9,854 reputation
12450
bio website github.com/CodesInChaos
location Frankfurt, Germany
age
visits member for 3 years, 3 months
seen 11 hours ago

Dec
2
comment What is the function of the secret key “r” in Poly1305?
$r$ being secret is essential. The only point of $s$ is to prevent an attacker from learning $r$.
Nov
30
comment Why is Lamport-Diffie secure?
As far as we know, there there are collision resistant hashes (if necessary we can even weaken that to random prefix collision resistance) which resist quantum computers with slightly larger security parameter.
Nov
29
comment are ideal hashes possible to create?
If your definition of "ideal hash" is that it has no collisions with an input larger than the output, that's impossible. Pigeonhole principle
Nov
28
comment Convert a number to sha-1
I don't get your point regarding collisions. But 2^44 should be feasible as a one-time effort, the rainbow table is only used to make additional conversions cheaper.
Nov
28
comment Design requirements for a keyed hash function?
The hash function needs to collision resistant. The encryption is trickier. Authenticated encryption always works (but that's a bit of cheating). An unauthenticated stream cipher does not work. A raw blockcipher with same block size as the hash does work.
Nov
28
comment Design requirements for a keyed hash function?
Related question: Is the encryption of a hash a good MAC?
Nov
28
comment Convert a number to sha-1
Searching a fixed 44 bit space might actually be one of the rare situations where a rainbow table is useful.
Nov
28
comment TCR hash functions from MD5
MD5 being broken only means that an attacker can find collisions when its used without a key.
Nov
27
comment scrypt and bcrypt for benefits of both?
For bcrypt and PBKDF2 combining them with each having have the work factor wouldn't really matter. For scrypt it's different: If you're CPU and not memory bound (typical for server side hashing), doubling the time budget doubles the used memory as well, making it four times as hard to break. => scrypt benefits from being the only function you use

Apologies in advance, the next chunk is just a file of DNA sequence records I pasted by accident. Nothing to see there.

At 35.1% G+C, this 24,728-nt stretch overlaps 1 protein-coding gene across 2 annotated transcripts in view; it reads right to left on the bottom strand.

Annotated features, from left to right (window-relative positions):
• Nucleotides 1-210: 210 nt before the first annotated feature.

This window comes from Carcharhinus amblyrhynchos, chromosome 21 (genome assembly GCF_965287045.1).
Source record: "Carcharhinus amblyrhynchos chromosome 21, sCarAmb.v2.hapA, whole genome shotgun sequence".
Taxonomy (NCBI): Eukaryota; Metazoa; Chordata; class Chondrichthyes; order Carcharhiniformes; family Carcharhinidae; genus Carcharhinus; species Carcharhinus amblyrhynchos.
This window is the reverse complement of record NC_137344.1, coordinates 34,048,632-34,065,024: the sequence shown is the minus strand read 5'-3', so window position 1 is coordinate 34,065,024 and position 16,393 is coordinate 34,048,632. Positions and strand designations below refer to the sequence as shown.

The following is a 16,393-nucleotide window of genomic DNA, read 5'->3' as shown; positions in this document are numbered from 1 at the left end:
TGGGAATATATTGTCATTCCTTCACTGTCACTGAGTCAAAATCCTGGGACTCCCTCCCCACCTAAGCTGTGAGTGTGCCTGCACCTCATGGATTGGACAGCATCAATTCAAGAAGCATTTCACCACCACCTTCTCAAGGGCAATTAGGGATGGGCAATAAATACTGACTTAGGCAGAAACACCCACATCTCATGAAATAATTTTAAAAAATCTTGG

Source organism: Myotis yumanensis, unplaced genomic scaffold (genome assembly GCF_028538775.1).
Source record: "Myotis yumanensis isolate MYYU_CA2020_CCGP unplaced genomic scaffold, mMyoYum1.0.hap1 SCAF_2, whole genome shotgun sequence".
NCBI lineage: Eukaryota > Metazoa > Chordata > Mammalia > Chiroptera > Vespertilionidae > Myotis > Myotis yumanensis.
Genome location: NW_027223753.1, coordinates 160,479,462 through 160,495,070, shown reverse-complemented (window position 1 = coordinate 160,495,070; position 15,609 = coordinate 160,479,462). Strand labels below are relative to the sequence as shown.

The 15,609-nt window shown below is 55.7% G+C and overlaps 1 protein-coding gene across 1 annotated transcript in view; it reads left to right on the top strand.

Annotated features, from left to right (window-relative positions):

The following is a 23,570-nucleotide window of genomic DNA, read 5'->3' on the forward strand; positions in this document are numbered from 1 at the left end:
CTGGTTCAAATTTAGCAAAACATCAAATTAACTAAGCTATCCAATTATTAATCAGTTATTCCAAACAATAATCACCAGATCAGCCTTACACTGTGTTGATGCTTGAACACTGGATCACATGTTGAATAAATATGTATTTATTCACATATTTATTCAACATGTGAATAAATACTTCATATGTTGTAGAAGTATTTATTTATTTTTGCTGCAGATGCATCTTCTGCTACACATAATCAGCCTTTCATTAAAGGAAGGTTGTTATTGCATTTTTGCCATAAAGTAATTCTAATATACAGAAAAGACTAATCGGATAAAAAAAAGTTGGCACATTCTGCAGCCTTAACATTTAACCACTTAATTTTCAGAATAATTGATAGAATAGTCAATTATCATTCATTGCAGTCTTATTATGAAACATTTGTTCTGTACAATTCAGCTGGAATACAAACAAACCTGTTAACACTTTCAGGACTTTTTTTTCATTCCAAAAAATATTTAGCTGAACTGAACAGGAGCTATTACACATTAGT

Nov
27
comment Reusing PGP key when generating SSL Certificate Authority?
The problem with that is that you need to analyze all protocols using a key checking them for interactions. So I recommend against reusing a key like that.
Nov
26
comment How can Shamir's method for secret sharing work in the GF(256)?
Yes, there is no GF(6) since you can't write it as p^n.
Nov
26
comment How can Shamir's method for secret sharing work in the GF(256)?
You can use any field. Prime order fields are nice because you can use standard modular arithmetic, whereas other fields are a bit tricky to understand. But fields exist for all prime powers p^n. The most common choices p=2 (binary fields like the 2^8 you're talking about) or n=1 (prime fields).
Nov
26
comment Is this new server API authentication protocol secure?
The shared key to allow account creation is fine. The big problem with your approach is that you rely on the secrecy of the shared key for everything. A good design only uses that shared key to ensure that only authorized clients can create an account and nothing more. Distributing the server's public key (or its finger print) isn't harder than distributing the application code or the shared key. But it has the huge advantage that it doesn't need to be confidential.
Nov
25
comment Is this new server API authentication protocol secure?
At minimum you should add a tag to each MAC to ensure MACs created for one purpose can't be used for another purpose. But even then it's an ugly and fragile (shared key for all users. WTF) protocol. It's far easier and stronger to ensure that SSL isn't MitMed. Why do you think it's easier to impersonate the server in SSL than to steal the shared key?
Nov
25
comment Is this new server API authentication protocol secure?
Why no SSL/TLS? If you need custom features, consider building on top of SSL, instead of replacing it.
Nov
25
comment Shamir's Simple Sharing Scheme - preventing partial recovery of data
@user8911 Without an answer to my first question, this can't be answered well. Blindly applying my second point is not the way to go and can be broken by guessing the remaining bits.
Nov
25
comment Shamir's Simple Sharing Scheme - preventing partial recovery of data
1) How would that partial damage happen? Why do you care about this scenario 2) It's often a good idea to apply secret sharing to a symmetric key, not to the data itself.
Nov
24
comment AES and Known-plaintext attack
Nobody has shown that AES is secure. It's just that nobody has found a way to break it.
Nov
24
comment AES and Known-plaintext attack
It's rather the other way round. There are no paper that show AES is vulnerable to known-plaintext attacks.
Nov
23
comment Why is this MAC based on secure PRF with ordering and randomization insecure?
Related Block ordering and security in a MAC? and Why shouldn't one build a MAC by XORing multiple message blocks?